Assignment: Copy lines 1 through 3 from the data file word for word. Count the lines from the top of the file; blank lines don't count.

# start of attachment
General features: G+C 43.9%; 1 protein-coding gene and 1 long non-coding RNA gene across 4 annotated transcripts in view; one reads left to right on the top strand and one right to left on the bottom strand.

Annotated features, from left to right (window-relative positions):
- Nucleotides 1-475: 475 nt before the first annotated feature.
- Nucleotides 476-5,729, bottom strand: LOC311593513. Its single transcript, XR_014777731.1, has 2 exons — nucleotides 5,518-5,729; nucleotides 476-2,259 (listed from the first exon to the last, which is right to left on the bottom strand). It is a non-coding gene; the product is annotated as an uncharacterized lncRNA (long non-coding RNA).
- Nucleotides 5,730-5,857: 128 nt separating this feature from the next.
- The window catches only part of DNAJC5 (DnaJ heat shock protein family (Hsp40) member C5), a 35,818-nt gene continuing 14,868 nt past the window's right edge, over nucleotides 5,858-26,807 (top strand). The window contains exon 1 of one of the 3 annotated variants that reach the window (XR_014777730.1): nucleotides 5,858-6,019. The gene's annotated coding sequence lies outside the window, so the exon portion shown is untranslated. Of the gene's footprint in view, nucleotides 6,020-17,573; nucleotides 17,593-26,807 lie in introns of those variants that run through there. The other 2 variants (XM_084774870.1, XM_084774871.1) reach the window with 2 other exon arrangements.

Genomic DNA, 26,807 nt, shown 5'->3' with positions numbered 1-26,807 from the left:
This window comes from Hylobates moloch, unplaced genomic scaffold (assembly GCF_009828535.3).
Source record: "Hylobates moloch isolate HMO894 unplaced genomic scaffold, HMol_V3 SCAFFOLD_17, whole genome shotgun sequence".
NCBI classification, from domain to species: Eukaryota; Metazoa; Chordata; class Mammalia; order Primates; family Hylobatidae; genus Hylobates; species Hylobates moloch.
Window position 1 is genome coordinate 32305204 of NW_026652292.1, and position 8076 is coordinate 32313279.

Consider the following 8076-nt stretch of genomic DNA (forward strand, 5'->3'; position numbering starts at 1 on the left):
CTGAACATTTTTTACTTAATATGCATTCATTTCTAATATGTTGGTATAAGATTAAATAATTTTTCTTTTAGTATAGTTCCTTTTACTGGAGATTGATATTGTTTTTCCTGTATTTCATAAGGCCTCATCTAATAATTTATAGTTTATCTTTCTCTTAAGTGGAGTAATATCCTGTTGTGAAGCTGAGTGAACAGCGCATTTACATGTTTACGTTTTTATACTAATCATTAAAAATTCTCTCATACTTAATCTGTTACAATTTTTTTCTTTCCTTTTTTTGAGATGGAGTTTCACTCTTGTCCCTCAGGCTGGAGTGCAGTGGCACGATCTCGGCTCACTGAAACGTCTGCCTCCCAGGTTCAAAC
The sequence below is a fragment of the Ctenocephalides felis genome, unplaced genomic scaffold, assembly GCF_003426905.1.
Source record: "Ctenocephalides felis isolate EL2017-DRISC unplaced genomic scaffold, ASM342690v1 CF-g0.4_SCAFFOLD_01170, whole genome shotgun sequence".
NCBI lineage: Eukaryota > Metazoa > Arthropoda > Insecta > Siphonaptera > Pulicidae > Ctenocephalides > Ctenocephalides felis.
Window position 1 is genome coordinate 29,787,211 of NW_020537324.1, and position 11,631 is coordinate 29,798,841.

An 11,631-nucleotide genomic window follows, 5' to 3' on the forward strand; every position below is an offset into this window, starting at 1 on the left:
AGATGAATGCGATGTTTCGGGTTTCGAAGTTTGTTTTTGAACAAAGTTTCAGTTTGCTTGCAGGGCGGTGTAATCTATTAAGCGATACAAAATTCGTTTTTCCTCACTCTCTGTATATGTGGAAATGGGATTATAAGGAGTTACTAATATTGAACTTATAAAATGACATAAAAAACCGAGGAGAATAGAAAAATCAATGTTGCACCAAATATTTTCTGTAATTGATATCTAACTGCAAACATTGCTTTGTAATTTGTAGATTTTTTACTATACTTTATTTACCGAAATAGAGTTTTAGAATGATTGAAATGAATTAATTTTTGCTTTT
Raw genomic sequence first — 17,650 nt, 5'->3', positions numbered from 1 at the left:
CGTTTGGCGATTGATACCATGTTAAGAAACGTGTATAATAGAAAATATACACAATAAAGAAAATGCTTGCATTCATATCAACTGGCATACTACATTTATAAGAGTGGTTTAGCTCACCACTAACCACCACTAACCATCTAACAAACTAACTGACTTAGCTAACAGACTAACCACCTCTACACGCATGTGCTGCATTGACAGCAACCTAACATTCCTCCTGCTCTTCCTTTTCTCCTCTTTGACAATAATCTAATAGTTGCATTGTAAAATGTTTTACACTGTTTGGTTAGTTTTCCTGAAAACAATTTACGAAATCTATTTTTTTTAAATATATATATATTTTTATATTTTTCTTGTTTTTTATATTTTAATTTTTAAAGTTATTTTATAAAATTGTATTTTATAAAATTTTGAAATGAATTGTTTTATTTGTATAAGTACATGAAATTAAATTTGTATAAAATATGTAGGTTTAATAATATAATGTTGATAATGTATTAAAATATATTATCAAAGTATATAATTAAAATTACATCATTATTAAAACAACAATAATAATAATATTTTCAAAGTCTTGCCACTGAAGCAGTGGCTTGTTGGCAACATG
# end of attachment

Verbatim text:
General features: G+C 43.9%; 1 protein-coding gene and 1 long non-coding RNA gene across 4 annotated transcripts in view; one reads left to right on the top strand and one right to left on the bottom strand.

Annotated features, from left to right (window-relative positions):
- Nucleotides 1-475: 475 nt before the first annotated feature.